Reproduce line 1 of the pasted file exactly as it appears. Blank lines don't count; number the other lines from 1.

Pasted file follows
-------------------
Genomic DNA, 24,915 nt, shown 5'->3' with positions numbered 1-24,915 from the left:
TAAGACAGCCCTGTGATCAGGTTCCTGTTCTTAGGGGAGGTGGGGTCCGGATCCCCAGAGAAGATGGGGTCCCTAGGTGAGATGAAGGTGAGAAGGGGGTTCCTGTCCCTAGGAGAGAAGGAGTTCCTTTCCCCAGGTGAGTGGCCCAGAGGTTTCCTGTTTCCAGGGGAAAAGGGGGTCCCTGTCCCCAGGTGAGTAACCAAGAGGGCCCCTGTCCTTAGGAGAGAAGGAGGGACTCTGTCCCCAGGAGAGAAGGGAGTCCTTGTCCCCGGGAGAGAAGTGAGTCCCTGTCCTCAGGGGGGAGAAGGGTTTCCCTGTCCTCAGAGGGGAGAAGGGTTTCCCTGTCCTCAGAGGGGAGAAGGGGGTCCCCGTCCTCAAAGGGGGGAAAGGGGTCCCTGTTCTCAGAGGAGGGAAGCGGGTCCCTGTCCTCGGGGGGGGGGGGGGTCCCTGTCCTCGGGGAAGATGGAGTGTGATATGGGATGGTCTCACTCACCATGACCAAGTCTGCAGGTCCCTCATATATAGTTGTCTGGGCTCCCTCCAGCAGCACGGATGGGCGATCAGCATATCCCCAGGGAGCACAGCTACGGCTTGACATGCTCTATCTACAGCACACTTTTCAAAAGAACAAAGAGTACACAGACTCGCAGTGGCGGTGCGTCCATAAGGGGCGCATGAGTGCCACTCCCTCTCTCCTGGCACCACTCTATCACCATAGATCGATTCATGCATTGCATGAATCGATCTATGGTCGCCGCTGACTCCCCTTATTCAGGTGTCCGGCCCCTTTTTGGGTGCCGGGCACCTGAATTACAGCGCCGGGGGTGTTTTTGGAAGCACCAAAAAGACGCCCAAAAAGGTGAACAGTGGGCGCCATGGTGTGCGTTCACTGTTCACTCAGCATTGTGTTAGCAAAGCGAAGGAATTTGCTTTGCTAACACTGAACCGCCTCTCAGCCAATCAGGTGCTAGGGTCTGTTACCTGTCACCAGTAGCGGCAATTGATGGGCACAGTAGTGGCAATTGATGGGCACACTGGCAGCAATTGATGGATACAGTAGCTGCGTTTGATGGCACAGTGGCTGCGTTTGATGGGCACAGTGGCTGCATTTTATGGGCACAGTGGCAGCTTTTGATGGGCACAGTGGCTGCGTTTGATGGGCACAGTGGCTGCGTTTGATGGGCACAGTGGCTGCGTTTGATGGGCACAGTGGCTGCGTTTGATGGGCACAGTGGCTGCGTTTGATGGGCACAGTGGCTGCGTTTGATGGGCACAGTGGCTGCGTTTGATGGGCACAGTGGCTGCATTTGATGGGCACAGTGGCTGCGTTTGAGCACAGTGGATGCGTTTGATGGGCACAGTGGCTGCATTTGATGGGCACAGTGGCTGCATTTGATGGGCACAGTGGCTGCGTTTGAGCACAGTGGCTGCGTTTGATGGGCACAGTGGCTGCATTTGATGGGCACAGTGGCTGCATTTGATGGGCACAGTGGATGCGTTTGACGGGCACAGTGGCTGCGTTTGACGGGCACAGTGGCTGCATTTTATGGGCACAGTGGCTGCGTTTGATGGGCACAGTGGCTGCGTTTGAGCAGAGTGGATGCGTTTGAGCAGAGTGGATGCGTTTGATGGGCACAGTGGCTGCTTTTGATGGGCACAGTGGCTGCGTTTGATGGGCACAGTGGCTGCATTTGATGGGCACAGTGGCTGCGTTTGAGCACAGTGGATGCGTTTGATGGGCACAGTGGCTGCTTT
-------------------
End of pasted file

Genomic DNA, 24,915 nt, shown 5'->3' with positions numbered 1-24,915 from the left: